How to Garden in South Florida

South Florida is blessed with an abundance of sunshine and warmth, making it the perfect place to enjoy a spot of gardening. 

Whether you’re looking to grow a few herbs on your windowsill, or you’re keen to start a full-blown vegetable patch, there are a few things to bear in mind when gardening in South Florida. 

One of the most important things to consider is the type of soil you’re working with. The sandy soil found in many parts of south Florida can be difficult to work with, so it’s important to add organic matter to it before you start planting. This will help to improve the soil’s drainage and make it more fertile. 

Try to find a source of local compost (or make your own), to add organic matter. To refresh a garden bed, we recommend adding worm castings.

Our general garden bed soil mix is going to be a mixture of local compost, perlite, vermiculite, peat moss / coconut coir, and organic soil amendments. Perlite is very important ingredient as it can help promote drainage.

It’s also worth bearing in mind that the heat and humidity in South Florida can take its toll on your plants. Make sure you water them regularly, and choose varieties that are known to be heat- and drought-tolerant. 

Yes, even in South Florida they should be able to withstand a mini-drought. As 2-3 hot days in a row without rain can take a toll. 

Rob inspecting the crops in our South Florida home garden 
When it comes to choosing what to grow, there are plenty of options available. Tomatoes, peppers, and eggplants are all popular choices, and there are also a number of native plants that do well in South Florida gardens. 

Our favorite plants to start with include arugula, kale, tomatoes, Thai peppers, and baby eggplants.

If you’re new to gardening, it’s always worth starting small and gradually expanding your patch as you become more confident. With a little care and attention, you’ll soon be reaping the rewards of a beautiful south Florida garden. 

The best time of year to garden in South Florida

The best time to garden in South Florida is during the fall and winter months. The weather is cooler and the rainfall is typically lower during this time of year, which helps to reduce stress on plants. 

If you’re looking to start a vegetable garden, fall is the perfect time to do it. Many vegetables, such as tomatoes, peppers, and eggplants, can be planted in September and October.

Mel potting some sprouted chives in our South Florida home garden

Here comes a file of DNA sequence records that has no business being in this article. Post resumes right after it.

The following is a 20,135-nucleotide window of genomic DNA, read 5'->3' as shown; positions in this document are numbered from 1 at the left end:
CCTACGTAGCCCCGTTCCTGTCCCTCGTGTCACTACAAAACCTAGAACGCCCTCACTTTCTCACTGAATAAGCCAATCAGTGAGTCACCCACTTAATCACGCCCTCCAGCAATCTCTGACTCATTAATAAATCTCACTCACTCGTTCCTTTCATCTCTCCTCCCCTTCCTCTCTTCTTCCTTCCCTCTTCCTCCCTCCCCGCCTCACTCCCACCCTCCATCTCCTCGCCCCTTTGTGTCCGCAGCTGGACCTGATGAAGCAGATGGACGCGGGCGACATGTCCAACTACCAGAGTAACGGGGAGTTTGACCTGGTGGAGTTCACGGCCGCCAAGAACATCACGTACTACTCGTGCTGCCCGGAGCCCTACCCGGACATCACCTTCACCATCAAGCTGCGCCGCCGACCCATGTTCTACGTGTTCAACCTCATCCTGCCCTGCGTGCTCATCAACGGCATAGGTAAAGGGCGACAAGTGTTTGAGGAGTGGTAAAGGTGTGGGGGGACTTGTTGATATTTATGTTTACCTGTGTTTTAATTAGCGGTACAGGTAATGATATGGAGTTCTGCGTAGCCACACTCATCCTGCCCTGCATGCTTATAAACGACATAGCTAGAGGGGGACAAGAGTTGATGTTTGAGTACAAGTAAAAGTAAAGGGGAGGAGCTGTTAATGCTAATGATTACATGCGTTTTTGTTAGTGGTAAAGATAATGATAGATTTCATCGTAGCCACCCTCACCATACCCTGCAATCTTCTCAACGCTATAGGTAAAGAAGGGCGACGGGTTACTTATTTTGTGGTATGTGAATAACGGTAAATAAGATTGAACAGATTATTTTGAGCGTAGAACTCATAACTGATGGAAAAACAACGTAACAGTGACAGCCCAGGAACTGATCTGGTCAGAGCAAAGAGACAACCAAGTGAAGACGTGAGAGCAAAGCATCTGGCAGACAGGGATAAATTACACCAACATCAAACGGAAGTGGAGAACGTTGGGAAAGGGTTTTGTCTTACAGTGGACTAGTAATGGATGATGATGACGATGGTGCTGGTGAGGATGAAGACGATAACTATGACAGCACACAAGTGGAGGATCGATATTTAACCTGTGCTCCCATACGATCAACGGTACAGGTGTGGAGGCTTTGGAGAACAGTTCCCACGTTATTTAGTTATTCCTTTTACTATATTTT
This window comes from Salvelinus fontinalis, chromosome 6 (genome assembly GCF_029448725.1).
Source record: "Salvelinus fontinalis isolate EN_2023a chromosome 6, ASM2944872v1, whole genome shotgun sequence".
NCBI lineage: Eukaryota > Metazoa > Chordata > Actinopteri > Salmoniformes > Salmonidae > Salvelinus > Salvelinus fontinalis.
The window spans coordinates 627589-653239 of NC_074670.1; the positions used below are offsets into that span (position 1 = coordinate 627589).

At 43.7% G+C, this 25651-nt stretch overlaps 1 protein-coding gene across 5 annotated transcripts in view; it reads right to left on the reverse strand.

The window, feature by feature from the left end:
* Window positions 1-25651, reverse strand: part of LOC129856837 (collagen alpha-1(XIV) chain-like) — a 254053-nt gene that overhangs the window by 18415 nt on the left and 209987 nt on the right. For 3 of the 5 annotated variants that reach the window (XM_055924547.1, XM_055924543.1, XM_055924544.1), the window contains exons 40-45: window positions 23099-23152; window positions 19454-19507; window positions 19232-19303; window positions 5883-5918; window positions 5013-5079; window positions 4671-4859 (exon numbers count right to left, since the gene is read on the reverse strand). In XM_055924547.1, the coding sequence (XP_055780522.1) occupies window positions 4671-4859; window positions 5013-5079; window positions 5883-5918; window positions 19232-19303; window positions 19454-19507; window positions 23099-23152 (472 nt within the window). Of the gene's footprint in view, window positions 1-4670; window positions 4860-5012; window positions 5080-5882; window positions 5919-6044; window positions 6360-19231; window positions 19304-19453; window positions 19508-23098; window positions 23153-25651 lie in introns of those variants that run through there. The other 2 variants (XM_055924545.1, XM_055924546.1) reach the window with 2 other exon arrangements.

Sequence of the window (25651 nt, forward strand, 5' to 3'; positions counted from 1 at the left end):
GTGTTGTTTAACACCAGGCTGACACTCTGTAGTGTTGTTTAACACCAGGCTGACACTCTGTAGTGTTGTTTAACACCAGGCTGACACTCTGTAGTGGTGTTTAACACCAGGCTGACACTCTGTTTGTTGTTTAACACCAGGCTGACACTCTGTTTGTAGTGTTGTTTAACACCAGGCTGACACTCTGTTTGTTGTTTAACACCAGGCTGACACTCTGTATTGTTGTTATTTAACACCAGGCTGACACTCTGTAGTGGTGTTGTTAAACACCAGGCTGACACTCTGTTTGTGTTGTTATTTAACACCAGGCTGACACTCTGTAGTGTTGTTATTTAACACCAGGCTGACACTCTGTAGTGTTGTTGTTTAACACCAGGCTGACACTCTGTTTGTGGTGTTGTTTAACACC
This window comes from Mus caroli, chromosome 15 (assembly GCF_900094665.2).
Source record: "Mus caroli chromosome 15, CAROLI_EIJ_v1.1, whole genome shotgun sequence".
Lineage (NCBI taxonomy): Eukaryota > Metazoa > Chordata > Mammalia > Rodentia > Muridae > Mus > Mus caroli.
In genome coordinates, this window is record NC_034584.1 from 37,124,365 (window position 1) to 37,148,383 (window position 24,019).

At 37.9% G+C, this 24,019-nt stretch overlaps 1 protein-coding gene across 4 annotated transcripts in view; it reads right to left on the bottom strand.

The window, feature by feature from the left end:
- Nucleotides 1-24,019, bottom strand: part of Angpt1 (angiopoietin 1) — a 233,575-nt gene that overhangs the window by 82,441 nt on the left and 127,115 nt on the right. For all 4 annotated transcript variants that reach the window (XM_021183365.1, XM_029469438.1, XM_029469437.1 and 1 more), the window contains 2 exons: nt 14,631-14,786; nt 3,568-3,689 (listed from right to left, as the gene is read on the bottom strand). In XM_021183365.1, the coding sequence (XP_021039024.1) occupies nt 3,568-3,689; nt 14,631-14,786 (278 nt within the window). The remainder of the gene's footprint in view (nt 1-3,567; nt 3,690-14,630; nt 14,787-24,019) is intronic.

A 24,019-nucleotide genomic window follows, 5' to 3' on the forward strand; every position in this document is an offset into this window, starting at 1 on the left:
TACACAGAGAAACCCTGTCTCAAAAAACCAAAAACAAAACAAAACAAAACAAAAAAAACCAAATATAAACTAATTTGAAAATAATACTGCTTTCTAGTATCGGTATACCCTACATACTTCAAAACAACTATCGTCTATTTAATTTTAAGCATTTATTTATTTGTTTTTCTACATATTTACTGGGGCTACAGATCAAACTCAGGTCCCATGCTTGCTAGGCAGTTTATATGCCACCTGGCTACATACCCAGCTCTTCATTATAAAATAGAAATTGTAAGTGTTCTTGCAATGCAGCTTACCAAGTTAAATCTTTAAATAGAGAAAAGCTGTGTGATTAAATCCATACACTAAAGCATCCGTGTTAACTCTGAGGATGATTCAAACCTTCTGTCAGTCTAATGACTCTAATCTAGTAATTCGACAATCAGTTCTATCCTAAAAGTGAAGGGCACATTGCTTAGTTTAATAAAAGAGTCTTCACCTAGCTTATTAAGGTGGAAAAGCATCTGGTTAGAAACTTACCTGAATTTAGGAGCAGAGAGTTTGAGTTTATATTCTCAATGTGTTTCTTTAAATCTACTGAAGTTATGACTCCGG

These crops will have a longer growing season in South Florida, and they’ll be less likely to succumb to pests and diseases. 

If you’re more interested in ornamental plants, there are still plenty of options available. Many flowers, such as impatiens, marigolds, and celosias can be planted in October and November.

These plants will add color to your garden during the cooler months, and they’ll be well-established by the time spring arrives. 

No matter what type of plants you’re interested in, the fall and winter months are the best time to start gardening in South Florida. With a little planning and care, you can enjoy a beautiful garden all year round. 

Summer crops for South Florida home gardening

The hot and humid summers in South Florida can be tough on plants, but there are still a number of crops that can thrive during this time of year. 

One of the best summer crops for South Florida gardens is okra. This heat-loving vegetable is easy to grow and produces an abundance of pods that can be used in soups, stews, and salads. 

Another great option is watermelon. This juicy fruit is a summertime staple, and it’s surprisingly easy to grow in South Florida. Just make sure you choose a variety that’s suited to the climate, such as Sugar Baby or Crimson Sweet. 

Our favorite summer crops are hot peppers, okra, and lemon grass. 

If you’re looking for a summer crop that’s both beautiful and edible, consider growing nasturtiums. These vibrant flowers can add a splash of color to your garden, and their leaves and blossoms can be used in salads. 

Finally, don’t forget about herbs. Many herbs, such as basil, oregano, and mint, do well in the heat and can add flavor to your summer dishes. 

With a little bit of planning and care, you can have a garden that’s full of life and able to provide you with edible items – even during the hottest months.

Interested in us consulting for or setting up your home garden? Contact us at with your request and we will follow up with you.